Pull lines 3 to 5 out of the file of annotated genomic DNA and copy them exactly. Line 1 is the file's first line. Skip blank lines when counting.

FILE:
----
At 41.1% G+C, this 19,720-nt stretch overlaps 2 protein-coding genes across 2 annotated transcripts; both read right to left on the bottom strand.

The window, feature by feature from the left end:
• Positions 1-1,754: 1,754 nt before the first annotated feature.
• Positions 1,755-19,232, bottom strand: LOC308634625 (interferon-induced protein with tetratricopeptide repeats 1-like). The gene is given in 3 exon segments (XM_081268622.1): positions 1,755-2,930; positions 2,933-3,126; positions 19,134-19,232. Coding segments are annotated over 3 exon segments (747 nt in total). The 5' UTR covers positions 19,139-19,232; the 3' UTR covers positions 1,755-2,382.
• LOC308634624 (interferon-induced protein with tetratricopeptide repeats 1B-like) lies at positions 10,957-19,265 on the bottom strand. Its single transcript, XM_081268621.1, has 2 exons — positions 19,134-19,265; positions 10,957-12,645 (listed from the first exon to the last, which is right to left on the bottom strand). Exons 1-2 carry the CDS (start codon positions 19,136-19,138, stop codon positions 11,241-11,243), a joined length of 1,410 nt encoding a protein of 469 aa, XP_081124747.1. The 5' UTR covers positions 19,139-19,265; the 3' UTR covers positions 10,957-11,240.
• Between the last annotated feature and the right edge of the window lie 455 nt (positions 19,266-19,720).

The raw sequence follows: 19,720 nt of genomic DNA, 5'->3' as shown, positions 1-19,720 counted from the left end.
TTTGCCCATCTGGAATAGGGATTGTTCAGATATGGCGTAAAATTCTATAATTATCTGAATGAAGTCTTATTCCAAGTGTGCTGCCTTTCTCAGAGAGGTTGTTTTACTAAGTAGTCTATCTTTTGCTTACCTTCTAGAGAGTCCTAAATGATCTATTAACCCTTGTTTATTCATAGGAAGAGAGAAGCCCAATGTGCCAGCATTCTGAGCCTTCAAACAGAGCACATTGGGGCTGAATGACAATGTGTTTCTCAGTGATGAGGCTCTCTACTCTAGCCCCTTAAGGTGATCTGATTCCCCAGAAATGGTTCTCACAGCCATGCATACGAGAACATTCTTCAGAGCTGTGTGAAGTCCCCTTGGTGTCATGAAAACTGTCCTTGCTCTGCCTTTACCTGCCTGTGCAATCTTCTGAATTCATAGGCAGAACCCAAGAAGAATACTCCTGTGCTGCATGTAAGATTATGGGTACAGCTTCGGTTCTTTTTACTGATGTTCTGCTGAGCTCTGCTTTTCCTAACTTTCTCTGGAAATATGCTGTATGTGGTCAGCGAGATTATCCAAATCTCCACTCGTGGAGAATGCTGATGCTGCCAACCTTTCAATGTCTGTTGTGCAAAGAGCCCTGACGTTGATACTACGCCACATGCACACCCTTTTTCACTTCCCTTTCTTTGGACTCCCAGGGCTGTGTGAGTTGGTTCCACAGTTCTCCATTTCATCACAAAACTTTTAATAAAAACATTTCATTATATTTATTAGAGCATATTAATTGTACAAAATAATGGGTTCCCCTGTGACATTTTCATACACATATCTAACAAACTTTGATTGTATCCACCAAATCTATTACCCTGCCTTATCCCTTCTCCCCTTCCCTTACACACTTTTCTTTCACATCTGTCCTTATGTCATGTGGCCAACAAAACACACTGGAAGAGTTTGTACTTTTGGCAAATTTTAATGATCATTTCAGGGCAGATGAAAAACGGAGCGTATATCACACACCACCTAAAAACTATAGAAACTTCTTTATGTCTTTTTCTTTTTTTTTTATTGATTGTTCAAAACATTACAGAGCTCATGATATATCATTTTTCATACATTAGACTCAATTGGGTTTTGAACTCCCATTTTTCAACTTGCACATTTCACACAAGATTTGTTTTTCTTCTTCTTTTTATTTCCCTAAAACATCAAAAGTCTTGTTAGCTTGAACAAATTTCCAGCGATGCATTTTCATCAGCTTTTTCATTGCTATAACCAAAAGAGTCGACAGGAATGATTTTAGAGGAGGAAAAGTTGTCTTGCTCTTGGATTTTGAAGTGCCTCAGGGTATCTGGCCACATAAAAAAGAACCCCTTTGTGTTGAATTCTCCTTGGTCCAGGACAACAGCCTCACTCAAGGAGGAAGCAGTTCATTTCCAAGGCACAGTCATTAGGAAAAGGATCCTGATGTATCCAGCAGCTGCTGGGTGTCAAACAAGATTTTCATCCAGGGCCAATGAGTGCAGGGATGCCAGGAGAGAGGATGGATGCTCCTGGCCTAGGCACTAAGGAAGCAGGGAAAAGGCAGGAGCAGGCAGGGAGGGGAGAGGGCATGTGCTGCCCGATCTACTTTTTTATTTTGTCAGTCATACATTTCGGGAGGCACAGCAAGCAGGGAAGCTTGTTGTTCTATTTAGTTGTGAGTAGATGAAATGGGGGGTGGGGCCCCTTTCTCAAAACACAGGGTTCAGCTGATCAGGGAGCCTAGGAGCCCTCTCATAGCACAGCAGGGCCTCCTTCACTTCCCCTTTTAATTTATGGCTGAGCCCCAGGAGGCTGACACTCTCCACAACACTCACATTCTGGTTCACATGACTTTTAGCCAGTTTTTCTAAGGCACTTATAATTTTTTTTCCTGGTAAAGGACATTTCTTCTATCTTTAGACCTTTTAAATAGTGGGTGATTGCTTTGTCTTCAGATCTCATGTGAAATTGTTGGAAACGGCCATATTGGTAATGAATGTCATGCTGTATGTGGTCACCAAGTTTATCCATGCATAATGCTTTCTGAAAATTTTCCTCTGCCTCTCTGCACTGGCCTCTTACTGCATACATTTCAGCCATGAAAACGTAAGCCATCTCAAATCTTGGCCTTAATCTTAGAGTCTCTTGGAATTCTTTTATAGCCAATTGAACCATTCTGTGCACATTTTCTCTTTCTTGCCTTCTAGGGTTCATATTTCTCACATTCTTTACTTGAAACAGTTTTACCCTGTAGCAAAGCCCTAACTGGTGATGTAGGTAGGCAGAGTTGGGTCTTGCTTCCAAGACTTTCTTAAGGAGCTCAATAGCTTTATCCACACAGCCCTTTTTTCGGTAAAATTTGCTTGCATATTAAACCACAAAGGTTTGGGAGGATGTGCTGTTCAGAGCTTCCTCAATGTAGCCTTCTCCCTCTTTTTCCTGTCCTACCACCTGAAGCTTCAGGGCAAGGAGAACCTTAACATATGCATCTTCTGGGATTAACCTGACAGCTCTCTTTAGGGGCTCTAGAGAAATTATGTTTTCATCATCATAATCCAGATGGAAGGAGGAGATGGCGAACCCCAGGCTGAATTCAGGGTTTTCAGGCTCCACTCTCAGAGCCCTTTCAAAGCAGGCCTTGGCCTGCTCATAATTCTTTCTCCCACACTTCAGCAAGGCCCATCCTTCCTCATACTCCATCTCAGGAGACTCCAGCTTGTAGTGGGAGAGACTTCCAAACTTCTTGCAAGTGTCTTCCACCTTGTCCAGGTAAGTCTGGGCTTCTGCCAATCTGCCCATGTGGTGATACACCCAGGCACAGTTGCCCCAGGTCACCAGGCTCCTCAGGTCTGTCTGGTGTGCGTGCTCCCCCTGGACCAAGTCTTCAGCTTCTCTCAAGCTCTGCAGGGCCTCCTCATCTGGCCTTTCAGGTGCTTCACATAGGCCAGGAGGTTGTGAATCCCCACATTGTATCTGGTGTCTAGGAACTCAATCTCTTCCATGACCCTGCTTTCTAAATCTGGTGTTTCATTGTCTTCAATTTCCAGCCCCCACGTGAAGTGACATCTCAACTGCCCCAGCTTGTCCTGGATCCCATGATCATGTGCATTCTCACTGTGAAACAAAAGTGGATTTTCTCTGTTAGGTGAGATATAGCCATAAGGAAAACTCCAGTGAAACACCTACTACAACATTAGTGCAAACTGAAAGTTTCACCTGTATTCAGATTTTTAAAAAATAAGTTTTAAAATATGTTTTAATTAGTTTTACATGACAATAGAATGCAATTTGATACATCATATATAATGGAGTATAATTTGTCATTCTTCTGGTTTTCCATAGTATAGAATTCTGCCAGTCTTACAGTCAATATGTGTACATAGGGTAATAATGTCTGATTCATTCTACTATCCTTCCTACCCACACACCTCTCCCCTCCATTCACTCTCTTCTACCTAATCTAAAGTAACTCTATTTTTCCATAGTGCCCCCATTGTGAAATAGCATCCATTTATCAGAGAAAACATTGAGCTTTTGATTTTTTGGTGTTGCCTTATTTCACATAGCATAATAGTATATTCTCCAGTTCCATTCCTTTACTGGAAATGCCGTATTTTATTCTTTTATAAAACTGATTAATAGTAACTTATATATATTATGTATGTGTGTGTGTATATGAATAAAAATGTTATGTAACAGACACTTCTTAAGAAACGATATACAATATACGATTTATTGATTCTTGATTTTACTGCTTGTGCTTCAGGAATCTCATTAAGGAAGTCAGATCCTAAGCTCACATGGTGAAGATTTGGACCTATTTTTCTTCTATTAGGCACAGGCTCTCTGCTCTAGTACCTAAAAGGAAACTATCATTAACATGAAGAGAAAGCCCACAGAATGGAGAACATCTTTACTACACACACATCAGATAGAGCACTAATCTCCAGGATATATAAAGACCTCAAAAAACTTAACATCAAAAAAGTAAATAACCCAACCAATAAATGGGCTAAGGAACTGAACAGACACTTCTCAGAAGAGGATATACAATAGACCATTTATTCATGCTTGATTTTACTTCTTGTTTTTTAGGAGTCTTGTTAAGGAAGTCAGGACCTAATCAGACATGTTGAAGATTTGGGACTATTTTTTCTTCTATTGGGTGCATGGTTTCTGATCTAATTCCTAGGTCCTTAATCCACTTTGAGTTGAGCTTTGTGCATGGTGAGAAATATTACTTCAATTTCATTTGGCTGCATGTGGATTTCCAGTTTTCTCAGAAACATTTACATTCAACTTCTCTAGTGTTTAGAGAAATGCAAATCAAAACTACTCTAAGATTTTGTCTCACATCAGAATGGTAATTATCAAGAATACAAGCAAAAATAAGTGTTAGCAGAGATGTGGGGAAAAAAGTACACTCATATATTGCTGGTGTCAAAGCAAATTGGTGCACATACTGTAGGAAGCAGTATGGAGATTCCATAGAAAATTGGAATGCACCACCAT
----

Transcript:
• Positions 1-1,754: 1,754 nt before the first annotated feature.
• Positions 1,755-19,232, bottom strand: LOC308634625 (interferon-induced protein with tetratricopeptide repeats 1-like). The gene is given in 3 exon segments (XM_081268622.1): positions 1,755-2,930; positions 2,933-3,126; positions 19,134-19,232. Coding segments are annotated over 3 exon segments (747 nt in total). The 5' UTR covers positions 19,139-19,232; the 3' UTR covers positions 1,755-2,382.
• LOC308634624 (interferon-induced protein with tetratricopeptide repeats 1B-like) lies at positions 10,957-19,265 on the bottom strand. Its single transcript, XM_081268621.1, has 2 exons — positions 19,134-19,265; positions 10,957-12,645 (listed from the first exon to the last, which is right to left on the bottom strand). Exons 1-2 carry the CDS (start codon positions 19,136-19,138, stop codon positions 11,241-11,243), a joined length of 1,410 nt encoding a protein of 469 aa, XP_081124747.1. The 5' UTR covers positions 19,139-19,265; the 3' UTR covers positions 10,957-11,240.